The Austin Chronicle


Rated PG-13, 106 min. Directed by Tony Vidal. Starring Jake Thomas, Chris Brochu, Michelle DeShon, Arienne Mandi, Zoe Corraface, Andres Londono, José Zúñiga, Kurt Fuller, Cynthia Stevenson, Mark Margolis.

REVIEWED By Danielle White, Fri., April 13, 2018

Watching Baja is sort of like reading a short story by that insufferable creative writing student who so obviously worships Jack Kerouac. Imitation is flattery until it becomes a waste of everyone’s time. The second effort by writer/director Tony Vidal (following 2010’s The Prankster) has a distinctly amateurish vibe. Bryan (Thomas) is a goody-goody always getting pushed around – by his boss or, strangely, his parents (Stevenson and Fuller), who expect him to drive their RV to Cabo, where they are vacationing, like some errand boy chauffeur. Thankfully, best friend Todd (Brochu) has a better idea, and the two team up with their high school buds Lisa (Mandi) and Jessica (DeShon) to make the trip together. Everybody has their own private mission, but Todd signs up to move some phones for shady businessman Jorge (Londono). When the phones are stolen, these twentysomethings find themselves in some ever deepening shit.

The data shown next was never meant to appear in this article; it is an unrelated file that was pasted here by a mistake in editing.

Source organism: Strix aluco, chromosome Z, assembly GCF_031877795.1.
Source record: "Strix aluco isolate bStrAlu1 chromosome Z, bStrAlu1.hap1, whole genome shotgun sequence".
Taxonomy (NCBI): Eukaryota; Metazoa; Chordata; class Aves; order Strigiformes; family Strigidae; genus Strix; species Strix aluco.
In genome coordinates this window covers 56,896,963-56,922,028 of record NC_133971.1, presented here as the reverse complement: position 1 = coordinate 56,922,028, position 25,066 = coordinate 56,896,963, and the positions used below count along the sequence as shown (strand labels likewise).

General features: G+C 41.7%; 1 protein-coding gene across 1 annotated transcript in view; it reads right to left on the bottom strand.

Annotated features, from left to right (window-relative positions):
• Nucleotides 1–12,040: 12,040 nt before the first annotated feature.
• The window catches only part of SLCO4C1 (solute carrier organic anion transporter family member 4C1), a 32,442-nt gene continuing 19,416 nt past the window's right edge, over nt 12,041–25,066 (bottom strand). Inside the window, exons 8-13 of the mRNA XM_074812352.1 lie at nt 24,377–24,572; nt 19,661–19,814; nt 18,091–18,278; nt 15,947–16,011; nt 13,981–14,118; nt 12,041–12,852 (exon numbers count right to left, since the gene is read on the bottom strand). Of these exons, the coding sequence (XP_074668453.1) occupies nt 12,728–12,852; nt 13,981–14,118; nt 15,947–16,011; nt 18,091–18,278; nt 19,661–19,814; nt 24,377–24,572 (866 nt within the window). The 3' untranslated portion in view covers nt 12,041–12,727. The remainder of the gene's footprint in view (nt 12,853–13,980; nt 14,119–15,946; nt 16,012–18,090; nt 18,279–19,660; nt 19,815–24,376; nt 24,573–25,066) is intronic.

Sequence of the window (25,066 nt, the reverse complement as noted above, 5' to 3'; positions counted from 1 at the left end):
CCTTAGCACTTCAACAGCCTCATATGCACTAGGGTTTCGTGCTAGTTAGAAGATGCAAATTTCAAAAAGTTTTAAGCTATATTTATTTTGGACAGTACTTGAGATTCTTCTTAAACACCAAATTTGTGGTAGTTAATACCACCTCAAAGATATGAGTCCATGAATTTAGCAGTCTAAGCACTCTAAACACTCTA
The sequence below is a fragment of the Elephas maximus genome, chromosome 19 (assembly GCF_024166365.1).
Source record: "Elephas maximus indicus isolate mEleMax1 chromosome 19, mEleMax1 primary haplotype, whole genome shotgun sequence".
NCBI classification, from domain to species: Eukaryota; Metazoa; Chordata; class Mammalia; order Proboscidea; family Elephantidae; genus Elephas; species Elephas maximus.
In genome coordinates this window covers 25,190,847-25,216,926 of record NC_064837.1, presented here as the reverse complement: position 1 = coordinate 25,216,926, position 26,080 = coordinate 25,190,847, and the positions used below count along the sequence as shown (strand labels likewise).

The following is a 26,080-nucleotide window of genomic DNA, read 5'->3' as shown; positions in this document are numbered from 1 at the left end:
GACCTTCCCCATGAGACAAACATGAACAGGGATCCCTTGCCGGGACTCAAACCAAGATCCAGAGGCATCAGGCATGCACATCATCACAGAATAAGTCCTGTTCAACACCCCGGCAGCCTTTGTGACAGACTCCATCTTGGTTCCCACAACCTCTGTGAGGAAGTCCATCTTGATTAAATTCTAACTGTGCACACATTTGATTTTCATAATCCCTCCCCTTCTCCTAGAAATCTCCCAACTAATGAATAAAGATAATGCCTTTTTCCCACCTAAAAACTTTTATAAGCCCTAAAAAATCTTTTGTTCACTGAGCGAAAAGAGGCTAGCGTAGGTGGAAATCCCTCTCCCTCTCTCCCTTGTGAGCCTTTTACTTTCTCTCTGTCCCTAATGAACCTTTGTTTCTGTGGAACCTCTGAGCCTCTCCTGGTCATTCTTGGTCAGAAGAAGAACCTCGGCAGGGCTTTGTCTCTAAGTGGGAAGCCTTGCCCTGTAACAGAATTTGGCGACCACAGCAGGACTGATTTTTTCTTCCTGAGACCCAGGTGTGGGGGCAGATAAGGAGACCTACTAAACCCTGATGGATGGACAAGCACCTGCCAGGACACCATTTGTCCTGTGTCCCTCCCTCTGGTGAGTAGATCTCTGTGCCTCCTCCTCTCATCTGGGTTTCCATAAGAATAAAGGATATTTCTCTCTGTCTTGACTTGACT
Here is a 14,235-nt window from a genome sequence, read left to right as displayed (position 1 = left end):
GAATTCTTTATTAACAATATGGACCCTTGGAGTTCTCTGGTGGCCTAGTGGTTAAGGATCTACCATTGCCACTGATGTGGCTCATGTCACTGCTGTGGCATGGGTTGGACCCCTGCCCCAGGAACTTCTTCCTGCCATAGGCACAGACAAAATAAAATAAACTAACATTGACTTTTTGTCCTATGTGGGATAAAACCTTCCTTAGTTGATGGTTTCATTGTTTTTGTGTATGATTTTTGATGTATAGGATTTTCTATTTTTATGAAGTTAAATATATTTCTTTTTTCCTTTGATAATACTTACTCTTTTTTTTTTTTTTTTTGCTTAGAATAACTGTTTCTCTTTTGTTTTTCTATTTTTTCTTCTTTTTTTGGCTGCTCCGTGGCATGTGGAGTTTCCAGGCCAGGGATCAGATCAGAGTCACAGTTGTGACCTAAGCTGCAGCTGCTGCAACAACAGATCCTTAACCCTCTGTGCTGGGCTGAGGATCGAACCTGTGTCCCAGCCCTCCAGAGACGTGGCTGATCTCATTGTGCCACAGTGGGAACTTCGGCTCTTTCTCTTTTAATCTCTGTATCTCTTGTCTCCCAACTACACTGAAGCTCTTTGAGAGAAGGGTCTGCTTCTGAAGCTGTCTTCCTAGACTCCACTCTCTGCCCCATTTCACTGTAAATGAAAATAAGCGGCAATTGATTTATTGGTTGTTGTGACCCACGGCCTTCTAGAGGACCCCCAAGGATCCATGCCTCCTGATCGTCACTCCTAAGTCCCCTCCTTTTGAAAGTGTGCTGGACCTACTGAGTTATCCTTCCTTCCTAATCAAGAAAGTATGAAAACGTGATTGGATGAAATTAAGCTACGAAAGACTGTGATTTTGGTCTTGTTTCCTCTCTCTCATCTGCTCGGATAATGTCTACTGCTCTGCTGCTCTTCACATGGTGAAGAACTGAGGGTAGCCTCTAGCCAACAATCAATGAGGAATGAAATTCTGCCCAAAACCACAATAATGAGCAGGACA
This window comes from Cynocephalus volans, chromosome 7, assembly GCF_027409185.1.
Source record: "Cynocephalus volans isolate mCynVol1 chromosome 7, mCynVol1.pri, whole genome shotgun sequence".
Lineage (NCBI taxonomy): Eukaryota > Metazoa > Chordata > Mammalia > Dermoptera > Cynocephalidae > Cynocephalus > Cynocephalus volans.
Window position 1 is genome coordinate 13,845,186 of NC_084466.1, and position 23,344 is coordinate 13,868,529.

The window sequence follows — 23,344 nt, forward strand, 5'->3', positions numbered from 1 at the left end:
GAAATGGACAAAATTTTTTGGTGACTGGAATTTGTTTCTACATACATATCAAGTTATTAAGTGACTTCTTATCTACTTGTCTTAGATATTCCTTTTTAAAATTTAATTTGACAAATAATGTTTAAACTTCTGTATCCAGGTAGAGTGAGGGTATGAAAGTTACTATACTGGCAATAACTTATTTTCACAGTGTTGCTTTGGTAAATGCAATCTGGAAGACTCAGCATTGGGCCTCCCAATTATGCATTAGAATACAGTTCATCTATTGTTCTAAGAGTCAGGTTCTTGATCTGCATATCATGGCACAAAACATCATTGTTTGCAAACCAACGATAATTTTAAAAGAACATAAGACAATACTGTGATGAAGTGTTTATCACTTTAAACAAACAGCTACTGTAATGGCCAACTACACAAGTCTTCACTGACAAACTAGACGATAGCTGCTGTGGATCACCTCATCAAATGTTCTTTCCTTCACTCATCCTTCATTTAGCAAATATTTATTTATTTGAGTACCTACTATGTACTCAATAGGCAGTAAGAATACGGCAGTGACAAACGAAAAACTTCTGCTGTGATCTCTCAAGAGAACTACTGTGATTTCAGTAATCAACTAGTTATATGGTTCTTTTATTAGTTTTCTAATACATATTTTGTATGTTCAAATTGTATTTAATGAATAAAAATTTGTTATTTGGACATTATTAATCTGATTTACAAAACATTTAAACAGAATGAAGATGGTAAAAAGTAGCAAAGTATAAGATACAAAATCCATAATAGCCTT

Baja’s biggest issue is that its script is grossly undercooked (and also just gross). For dialogue, it dips as low as “We’re not in Kansas anymore” and “It’s your funeral” (I was holding my breath for “It’s not about the journey, but the destination”). The actors do what they can with such terrible lines – they almost overcompensate with hand gestures and the widening of eyes. Brochu (Luke Parker on The Vampire Diaries) is often the centerpiece with the scuzzy charm of a B-grade, Gen Z Steve Stifler.

At times, the film reaches for larger themes only to abandon them. For instance, the four leads broach a conversation about what it means to be “basic.” There’s zero substance behind this weird sequence, and Lisa abruptly changes the subject anyway. Another is the idea of authenticity: I thought I caught a whiff of commentary on cultural appropriation when, for the final leg of the trip, Bryan dresses up as a shaman and hijacks a food truck; but the fact that it passed as a perfectly acceptable thing to do left me perplexed. During a pit stop, the boys go surfing, and the use of a green screen is so cheesy and poorly executed that I thought surely it must be some sort of joke I didn’t understand. Same goes for the horrible spray tan Kurt Fuller is sporting. I probably wouldn’t be so disappointed if the film was at least entertaining, or that charming "good" sort of "bad," but it fails at that as well. Baja is just plain bad.

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